Despite my job and grad school, F3 was more of a dream of something we could potentially build someday. I have had many friends and family over the years tell me that it is a waste of time, that video games are a waste of time, and that I just need to stop doing any F3 related activities. There were times when things looked like we had no more fuel left in the tank to keep things moving, but somehow we are still here and still fighting. To all those people who told me those things, you should watch MLG Columbus and watch the world's best Counter Strike players compete at the highest level for $1,000,000. One of the few things that kept us going was each other. I know there were times that Frost, wuvs, and I were all down...but somehow we kept one another inspired. Without Frost or wuvs, I would have left eSports years ago and I am lucky to call them my friends and extended family.

F3’s Entry into CSGO In 2014, I started to really pay attention to CSGO and interested in its potential to grow. Personally I never played a Counter Strike game in my life, but I did enjoy watching CSGO. At the end of 2013, we lost our Dota team to a big investor promising to sink $200,000 into the squad and they became Team Sigma (Spoiler alert, they never got paid). This was my first lesson in eSports, “It is a shitty business filled with shitty people, disappointments happen and you have to take a punch sometimes.” Lesson two was, ‘When things are too good to be true, they are too good to be true.” It was near the end of 2013 and we had no Dota team and a sponsor who didn’t want to remain in Dota.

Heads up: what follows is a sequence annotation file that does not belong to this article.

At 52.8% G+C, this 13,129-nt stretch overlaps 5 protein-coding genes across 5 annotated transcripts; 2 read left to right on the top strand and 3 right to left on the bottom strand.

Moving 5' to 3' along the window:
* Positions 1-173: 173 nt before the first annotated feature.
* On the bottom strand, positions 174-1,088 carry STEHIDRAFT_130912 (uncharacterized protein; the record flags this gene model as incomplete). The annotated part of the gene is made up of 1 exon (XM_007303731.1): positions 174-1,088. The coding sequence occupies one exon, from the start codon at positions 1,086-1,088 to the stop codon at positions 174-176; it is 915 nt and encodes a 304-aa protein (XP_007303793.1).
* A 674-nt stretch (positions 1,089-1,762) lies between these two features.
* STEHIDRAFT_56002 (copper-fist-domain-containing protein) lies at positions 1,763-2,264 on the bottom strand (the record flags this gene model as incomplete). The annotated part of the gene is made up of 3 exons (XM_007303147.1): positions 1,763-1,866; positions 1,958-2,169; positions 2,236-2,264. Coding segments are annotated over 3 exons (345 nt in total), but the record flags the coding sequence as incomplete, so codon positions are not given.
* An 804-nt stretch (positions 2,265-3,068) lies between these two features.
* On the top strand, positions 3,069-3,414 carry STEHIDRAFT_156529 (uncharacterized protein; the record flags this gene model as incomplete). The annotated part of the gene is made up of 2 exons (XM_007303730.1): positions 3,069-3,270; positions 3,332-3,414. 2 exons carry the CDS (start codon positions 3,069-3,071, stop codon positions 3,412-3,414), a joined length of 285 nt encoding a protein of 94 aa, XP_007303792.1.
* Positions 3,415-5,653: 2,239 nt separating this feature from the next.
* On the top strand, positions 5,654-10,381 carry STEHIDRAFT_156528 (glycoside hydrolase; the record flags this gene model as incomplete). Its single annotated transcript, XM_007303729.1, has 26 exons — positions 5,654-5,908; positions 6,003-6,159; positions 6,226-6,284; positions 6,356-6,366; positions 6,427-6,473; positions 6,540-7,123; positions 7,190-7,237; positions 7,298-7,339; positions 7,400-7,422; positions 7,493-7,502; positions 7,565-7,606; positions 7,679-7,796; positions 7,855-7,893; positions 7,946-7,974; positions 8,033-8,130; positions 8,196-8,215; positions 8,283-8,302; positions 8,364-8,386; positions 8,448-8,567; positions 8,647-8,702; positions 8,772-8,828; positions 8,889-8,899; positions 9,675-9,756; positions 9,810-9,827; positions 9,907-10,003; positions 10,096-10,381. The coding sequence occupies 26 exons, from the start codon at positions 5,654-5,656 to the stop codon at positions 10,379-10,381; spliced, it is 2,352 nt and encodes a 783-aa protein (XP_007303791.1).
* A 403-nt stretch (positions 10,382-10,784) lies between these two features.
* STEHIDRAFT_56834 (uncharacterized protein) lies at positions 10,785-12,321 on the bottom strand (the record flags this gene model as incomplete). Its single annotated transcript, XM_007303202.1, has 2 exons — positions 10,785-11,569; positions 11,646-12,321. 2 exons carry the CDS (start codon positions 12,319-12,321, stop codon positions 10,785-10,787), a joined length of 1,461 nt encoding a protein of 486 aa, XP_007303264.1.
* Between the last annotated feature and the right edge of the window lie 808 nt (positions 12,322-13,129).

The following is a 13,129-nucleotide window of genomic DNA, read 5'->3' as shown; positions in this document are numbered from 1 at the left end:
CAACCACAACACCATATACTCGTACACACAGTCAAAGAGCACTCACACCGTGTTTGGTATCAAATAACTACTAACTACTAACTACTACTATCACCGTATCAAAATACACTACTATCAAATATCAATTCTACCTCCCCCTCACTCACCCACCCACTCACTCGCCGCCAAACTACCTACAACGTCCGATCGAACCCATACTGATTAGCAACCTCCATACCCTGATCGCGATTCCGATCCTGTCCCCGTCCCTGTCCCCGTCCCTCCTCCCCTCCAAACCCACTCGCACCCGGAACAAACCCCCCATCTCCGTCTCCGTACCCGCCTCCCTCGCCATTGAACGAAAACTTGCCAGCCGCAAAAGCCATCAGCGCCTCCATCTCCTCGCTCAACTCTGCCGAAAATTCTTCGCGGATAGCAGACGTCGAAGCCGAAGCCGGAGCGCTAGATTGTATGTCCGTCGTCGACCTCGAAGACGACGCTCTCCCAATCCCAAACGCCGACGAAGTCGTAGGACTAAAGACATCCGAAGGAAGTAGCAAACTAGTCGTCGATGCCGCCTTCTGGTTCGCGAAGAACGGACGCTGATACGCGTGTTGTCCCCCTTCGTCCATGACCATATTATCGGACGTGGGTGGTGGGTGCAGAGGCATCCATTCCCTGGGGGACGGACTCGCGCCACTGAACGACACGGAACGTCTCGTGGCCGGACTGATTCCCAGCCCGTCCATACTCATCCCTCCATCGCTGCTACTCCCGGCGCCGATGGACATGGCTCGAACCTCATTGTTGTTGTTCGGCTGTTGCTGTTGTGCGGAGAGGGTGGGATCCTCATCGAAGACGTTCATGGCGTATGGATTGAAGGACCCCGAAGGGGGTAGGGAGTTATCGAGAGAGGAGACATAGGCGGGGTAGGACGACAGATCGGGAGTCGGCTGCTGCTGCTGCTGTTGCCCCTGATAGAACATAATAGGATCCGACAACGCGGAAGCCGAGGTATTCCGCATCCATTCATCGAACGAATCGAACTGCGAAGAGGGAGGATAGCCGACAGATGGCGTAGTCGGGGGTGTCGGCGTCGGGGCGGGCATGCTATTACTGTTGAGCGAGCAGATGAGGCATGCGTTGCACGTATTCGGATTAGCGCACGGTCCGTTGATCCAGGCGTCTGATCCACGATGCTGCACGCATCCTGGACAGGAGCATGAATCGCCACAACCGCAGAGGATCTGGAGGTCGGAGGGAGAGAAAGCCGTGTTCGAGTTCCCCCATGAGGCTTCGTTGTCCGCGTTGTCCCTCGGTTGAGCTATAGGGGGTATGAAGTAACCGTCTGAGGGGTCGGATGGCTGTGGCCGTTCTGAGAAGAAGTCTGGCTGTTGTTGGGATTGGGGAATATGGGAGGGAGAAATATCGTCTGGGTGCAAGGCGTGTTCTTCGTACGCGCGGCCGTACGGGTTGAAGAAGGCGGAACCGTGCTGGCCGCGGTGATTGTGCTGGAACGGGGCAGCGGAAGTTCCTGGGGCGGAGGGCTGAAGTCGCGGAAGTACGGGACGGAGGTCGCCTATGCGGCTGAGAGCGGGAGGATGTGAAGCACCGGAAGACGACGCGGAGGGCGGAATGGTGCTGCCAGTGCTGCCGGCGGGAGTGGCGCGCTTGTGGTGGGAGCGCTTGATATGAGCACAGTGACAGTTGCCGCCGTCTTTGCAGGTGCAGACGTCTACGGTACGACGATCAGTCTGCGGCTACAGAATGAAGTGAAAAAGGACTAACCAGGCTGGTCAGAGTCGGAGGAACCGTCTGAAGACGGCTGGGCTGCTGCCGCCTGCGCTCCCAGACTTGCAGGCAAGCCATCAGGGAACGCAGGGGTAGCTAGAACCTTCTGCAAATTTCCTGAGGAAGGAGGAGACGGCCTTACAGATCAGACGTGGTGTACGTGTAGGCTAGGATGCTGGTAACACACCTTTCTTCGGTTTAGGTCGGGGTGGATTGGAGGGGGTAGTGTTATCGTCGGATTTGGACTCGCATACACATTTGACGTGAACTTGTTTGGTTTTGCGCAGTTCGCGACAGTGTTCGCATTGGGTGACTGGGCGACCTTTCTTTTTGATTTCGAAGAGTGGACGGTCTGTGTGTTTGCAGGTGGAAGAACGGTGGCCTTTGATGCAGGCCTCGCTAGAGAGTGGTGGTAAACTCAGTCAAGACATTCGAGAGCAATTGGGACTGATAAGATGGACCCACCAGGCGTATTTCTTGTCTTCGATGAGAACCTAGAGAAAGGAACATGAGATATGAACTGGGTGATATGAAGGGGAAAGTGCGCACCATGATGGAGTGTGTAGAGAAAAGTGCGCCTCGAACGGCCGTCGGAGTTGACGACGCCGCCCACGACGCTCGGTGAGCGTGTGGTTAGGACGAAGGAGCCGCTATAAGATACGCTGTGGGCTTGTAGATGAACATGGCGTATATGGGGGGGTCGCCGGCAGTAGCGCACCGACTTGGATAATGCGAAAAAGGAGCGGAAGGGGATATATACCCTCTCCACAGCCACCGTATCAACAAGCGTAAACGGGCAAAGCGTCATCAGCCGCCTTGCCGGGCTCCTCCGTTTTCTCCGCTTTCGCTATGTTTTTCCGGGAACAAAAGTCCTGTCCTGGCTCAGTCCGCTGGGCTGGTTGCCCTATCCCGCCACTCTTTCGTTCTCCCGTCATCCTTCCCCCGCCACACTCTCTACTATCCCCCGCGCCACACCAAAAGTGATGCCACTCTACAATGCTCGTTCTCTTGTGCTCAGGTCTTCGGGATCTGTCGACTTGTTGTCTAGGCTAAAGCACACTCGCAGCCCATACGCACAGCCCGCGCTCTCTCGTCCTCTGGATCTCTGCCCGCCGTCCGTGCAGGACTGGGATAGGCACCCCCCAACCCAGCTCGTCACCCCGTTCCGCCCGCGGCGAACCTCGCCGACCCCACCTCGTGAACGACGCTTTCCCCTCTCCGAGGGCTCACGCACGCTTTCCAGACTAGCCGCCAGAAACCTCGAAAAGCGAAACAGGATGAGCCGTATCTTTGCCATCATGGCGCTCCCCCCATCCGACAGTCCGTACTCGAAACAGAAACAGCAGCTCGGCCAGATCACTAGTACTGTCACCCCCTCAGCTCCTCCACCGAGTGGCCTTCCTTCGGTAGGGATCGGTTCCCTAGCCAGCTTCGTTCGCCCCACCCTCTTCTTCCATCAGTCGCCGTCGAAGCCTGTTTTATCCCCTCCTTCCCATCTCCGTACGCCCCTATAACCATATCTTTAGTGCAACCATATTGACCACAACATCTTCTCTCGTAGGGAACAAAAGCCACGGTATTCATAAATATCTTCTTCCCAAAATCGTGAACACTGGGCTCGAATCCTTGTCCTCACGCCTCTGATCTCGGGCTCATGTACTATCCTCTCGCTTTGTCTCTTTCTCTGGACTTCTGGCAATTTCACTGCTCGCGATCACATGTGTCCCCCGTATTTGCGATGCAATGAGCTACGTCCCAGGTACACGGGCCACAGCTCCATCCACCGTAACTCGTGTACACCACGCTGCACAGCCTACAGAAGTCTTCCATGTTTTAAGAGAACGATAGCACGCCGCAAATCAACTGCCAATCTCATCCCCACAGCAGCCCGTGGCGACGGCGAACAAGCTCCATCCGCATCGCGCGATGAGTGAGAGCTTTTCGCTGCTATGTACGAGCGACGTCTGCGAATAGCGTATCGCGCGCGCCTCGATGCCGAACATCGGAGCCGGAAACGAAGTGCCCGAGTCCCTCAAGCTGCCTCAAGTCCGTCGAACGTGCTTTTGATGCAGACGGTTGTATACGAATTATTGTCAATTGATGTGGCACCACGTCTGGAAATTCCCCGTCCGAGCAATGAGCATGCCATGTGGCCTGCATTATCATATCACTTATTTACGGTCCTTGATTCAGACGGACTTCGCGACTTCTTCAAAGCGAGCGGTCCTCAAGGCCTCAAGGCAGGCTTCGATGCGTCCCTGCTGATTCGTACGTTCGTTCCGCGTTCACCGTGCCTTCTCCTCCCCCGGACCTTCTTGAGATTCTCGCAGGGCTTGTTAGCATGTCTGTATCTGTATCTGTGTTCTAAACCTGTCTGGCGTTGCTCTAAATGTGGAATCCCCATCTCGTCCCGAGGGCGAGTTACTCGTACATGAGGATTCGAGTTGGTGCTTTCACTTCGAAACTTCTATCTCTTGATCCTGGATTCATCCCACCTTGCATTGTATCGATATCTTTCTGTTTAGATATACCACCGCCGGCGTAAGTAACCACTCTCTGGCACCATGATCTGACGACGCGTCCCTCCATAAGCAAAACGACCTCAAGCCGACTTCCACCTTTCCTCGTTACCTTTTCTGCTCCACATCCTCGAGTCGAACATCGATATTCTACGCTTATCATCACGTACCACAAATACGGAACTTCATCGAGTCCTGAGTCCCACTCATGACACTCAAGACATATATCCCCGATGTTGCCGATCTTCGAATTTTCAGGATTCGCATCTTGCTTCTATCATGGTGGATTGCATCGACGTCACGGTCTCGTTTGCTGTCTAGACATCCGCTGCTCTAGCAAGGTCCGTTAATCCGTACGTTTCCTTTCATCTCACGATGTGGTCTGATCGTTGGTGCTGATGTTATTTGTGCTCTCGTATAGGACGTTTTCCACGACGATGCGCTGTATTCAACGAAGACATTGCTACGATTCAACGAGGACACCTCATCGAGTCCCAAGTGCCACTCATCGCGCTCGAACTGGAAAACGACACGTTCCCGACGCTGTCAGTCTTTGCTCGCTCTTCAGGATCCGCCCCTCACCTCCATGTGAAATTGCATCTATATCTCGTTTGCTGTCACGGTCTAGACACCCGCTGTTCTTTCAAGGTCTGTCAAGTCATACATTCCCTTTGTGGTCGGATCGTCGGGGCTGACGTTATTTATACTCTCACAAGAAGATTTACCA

After a while Frost finally listened to me and let me begin our CSGO expansion project. We had no experience in CS, so I made this Reddit post From that post I got at least 30 applications. I conducted interviews and narrowed it down to a few people. We started a CS show called The CS Academy with Foritzio and then Mats helped me scout potential rosters. We ended up speaking with Hydrox and loving his personality, so we decided to pick up Highgrade at the end of March 2014 (2 years later to the date we will be playing in a $1,000,000 tournament...crazy.) The roster was Hydrox, relik, zape, windster, and barsiC. After a few months Jumpy joined and replaced windster. We competed in the lower ESEA divisions and any open bracket tournament we could to work our way up the ladder.